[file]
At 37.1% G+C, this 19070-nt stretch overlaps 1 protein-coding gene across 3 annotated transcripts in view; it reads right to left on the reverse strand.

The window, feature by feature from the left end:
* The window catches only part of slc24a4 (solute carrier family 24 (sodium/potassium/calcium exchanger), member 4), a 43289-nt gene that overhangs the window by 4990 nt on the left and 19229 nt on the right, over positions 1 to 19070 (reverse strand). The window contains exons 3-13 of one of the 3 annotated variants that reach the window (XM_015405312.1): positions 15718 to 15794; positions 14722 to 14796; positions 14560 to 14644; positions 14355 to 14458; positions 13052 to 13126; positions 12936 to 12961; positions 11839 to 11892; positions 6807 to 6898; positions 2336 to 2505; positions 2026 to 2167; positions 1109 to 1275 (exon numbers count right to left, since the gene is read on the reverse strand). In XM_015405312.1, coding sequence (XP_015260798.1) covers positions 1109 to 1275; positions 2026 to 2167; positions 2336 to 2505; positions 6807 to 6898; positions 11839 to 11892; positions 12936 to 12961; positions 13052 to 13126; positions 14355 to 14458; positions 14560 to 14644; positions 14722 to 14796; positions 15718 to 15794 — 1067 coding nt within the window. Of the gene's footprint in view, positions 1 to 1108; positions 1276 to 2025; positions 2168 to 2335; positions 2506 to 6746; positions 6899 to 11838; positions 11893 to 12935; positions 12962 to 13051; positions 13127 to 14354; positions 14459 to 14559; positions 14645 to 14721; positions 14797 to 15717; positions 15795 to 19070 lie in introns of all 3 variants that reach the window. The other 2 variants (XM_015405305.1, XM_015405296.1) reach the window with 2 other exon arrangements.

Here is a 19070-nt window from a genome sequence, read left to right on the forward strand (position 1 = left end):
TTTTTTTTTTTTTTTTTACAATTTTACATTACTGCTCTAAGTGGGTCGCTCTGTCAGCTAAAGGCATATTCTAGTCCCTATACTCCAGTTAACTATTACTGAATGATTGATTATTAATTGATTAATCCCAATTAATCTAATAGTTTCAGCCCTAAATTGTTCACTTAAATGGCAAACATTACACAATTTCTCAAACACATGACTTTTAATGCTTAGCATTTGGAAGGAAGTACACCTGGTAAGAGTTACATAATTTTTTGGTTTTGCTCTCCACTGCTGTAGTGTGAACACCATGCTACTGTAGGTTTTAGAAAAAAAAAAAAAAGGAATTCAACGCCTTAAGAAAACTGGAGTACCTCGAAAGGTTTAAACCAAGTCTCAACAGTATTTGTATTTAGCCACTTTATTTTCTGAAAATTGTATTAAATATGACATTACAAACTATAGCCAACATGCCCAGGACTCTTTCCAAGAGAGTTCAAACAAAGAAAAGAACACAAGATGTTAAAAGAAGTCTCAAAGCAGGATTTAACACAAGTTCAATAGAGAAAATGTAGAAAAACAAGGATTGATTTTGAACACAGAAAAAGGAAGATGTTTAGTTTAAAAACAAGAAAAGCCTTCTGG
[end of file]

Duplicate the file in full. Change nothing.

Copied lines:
At 37.1% G+C, this 19070-nt stretch overlaps 1 protein-coding gene across 3 annotated transcripts in view; it reads right to left on the reverse strand.

The window, feature by feature from the left end:
* The window catches only part of slc24a4 (solute carrier family 24 (sodium/potassium/calcium exchanger), member 4), a 43289-nt gene that overhangs the window by 4990 nt on the left and 19229 nt on the right, over positions 1 to 19070 (reverse strand). The window contains exons 3-13 of one of the 3 annotated variants that reach the window (XM_015405312.1): positions 15718 to 15794; positions 14722 to 14796; positions 14560 to 14644; positions 14355 to 14458; positions 13052 to 13126; positions 12936 to 12961; positions 11839 to 11892; positions 6807 to 6898; positions 2336 to 2505; positions 2026 to 2167; positions 1109 to 1275 (exon numbers count right to left, since the gene is read on the reverse strand). In XM_015405312.1, coding sequence (XP_015260798.1) covers positions 1109 to 1275; positions 2026 to 2167; positions 2336 to 2505; positions 6807 to 6898; positions 11839 to 11892; positions 12936 to 12961; positions 13052 to 13126; positions 14355 to 14458; positions 14560 to 14644; positions 14722 to 14796; positions 15718 to 15794 — 1067 coding nt within the window. Of the gene's footprint in view, positions 1 to 1108; positions 1276 to 2025; positions 2168 to 2335; positions 2506 to 6746; positions 6899 to 11838; positions 11893 to 12935; positions 12962 to 13051; positions 13127 to 14354; positions 14459 to 14559; positions 14645 to 14721; positions 14797 to 15717; positions 15795 to 19070 lie in introns of all 3 variants that reach the window. The other 2 variants (XM_015405305.1, XM_015405296.1) reach the window with 2 other exon arrangements.

Here is a 19070-nt window from a genome sequence, read left to right on the forward strand (position 1 = left end):
TTTTTTTTTTTTTTTTTACAATTTTACATTACTGCTCTAAGTGGGTCGCTCTGTCAGCTAAAGGCATATTCTAGTCCCTATACTCCAGTTAACTATTACTGAATGATTGATTATTAATTGATTAATCCCAATTAATCTAATAGTTTCAGCCCTAAATTGTTCACTTAAATGGCAAACATTACACAATTTCTCAAACACATGACTTTTAATGCTTAGCATTTGGAAGGAAGTACACCTGGTAAGAGTTACATAATTTTTTGGTTTTGCTCTCCACTGCTGTAGTGTGAACACCATGCTACTGTAGGTTTTAGAAAAAAAAAAAAAAGGAATTCAACGCCTTAAGAAAACTGGAGTACCTCGAAAGGTTTAAACCAAGTCTCAACAGTATTTGTATTTAGCCACTTTATTTTCTGAAAATTGTATTAAATATGACATTACAAACTATAGCCAACATGCCCAGGACTCTTTCCAAGAGAGTTCAAACAAAGAAAAGAACACAAGATGTTAAAAGAAGTCTCAAAGCAGGATTTAACACAAGTTCAATAGAGAAAATGTAGAAAAACAAGGATTGATTTTGAACACAGAAAAAGGAAGATGTTTAGTTTAAAAACAAGAAAAGCCTTCTGG